A TED talk by Graham Conway, principal engineer at the Southwest Research Institute, claims that electric vehicles are less green than ICE cars and this is well argued. While I don’t agree with all of Conway’s metrics, the point he makes is valid, which is that the things we need to do to make electric vehicles truly green haven’t been done yet.

We are nowhere near the maximum potential for an electric car. Conway argues that for the next two or three decades, the hybrid approach may be better – at least until we can fix the parts of the ecosystem that are making electric vehicles less green.

In the meantime, we must continue to explore alternatives such as green hydrogen; A process where hydrogen is produced by splitting water into hydrogen and oxygen using renewable electricity. With that, if we continue our massive push to convert to electric vehicles, we could be in a better place faster.

Here’s Conway’s presentation for reference:

This week let’s talk about what’s really involved in switching to electric cars. Then we’ll close with our product of the week, a laptop from Vaio that shows just how much you can get for less than $700—at least for now.

I’m not anti-electric

I’ll start by pointing out that I drive an EV and have leased one of the first Jaguar I-Pace electric cars to come to the US since 2019 when I did.

Last year I bought that car from a leasing company because I didn’t like anything better, and the lease buyout was much less than what I sold the car for. Seems like a good deal.

I’ve been covering electric cars since the late 1990s, when I was the top US battery analyst among many other titles. So, I love electric cars, but I also know their drawbacks and there are still many.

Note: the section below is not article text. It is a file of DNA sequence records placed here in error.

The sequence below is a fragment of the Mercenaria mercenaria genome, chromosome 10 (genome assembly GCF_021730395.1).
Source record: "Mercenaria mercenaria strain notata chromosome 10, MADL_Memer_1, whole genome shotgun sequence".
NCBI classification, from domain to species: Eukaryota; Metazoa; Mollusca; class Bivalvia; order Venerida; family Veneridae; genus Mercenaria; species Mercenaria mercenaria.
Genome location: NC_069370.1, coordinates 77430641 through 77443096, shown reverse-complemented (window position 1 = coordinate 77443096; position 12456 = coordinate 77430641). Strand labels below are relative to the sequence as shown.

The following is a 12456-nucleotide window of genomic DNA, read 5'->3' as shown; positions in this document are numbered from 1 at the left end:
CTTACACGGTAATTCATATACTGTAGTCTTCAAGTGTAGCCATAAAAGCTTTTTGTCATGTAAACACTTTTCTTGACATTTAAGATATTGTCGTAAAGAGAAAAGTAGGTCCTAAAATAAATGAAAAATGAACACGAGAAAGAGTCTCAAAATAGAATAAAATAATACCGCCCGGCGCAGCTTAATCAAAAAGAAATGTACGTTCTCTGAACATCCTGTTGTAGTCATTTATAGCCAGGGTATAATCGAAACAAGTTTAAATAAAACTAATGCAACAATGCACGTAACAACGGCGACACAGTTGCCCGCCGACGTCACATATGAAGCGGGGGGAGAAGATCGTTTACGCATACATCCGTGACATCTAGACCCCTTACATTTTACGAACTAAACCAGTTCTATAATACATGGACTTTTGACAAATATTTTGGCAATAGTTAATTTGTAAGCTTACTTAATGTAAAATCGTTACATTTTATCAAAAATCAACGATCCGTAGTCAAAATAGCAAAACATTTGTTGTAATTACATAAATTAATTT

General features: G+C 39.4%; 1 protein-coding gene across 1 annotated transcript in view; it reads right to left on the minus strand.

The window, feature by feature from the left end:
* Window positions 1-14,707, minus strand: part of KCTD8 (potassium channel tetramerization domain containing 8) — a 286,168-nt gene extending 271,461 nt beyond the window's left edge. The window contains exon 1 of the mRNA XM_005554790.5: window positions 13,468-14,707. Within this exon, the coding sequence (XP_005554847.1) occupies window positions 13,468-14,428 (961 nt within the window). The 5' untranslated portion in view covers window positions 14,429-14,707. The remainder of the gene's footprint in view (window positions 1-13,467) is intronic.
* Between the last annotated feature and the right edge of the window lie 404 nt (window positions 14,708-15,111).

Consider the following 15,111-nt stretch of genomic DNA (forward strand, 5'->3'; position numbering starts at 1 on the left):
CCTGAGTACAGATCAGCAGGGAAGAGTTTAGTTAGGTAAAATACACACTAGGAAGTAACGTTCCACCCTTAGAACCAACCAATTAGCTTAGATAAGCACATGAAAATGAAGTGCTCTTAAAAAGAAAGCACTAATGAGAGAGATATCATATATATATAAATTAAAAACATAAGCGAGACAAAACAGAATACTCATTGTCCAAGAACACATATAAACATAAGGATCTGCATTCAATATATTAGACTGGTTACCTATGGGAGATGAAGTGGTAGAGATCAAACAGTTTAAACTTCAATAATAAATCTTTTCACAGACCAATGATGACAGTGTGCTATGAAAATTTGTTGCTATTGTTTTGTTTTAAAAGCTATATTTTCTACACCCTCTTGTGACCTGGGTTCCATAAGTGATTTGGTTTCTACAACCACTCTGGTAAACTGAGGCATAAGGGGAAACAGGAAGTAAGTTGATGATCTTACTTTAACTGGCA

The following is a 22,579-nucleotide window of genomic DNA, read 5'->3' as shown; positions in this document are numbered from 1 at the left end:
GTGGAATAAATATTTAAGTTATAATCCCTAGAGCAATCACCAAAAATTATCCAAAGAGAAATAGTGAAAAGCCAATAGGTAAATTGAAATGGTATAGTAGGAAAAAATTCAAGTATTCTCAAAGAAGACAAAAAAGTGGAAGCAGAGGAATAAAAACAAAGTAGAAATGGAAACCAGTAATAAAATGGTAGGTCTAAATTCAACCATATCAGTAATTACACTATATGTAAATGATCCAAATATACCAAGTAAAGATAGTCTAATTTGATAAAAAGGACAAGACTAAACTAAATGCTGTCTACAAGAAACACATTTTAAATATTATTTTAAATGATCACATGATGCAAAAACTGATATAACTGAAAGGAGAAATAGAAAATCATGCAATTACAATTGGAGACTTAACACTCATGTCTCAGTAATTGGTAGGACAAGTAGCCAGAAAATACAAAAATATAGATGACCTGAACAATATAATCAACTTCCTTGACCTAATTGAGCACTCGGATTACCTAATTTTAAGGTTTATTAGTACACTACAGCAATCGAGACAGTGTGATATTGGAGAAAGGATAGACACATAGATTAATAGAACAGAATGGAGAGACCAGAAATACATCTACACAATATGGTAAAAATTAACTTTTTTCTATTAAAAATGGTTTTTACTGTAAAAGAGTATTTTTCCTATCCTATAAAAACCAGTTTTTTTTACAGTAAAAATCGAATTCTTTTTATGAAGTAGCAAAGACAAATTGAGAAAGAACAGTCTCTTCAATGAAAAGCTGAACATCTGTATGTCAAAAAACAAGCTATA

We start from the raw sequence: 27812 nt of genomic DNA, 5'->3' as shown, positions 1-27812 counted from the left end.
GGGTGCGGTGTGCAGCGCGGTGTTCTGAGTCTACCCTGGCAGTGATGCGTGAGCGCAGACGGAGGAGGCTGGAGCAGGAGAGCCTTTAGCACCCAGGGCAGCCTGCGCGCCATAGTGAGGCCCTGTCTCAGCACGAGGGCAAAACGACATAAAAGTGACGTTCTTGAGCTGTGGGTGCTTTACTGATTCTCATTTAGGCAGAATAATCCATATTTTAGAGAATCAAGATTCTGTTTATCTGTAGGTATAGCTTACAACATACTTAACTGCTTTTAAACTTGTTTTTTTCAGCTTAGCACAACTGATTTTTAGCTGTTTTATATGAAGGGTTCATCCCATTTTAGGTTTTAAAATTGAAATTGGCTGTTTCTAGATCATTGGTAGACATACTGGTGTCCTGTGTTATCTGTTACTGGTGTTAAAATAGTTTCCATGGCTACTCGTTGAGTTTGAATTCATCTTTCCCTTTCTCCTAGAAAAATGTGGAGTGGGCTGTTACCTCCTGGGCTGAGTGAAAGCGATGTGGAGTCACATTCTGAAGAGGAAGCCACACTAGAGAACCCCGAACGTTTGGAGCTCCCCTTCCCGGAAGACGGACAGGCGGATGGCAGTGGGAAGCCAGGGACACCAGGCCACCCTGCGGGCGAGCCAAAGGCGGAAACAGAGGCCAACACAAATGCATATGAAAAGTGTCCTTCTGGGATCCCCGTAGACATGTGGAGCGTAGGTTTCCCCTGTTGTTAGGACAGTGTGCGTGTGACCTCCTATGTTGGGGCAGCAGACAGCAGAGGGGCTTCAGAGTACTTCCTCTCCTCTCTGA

disadvantages of electric car

As Conway pointed out, electric cars can be driven indefinitely in a closed room without killing us and are certainly greener to operate. However, they have three major weaknesses.

The first is that due to the almost complete collapse of battery development in the early 1900s, battery technology is not where it would have been otherwise.

Lithium ion has one-third the energy density of dynamite, the common configuration being in cells such as small AA batteries that are difficult to cool, and if the battery catches on fire, it is difficult to put out. I know this directly because a fire broke out in a bicycle with a lithium-ion battery in my garage and even though I was trained as a fireman and was at home, I almost lost the house.

Lithium ion burns hot enough to melt aluminum and it will continue to ignite as long as the cells have enough energy to generate the heat needed for combustion. That’s why we have reports of a crashed Tesla on fire again in the wreckage.

Also, as Conway mentioned, manufacturing these batteries is far from a green process and the substance is a pollutant, meaning that the batteries must be recycled to prevent groundwater contamination.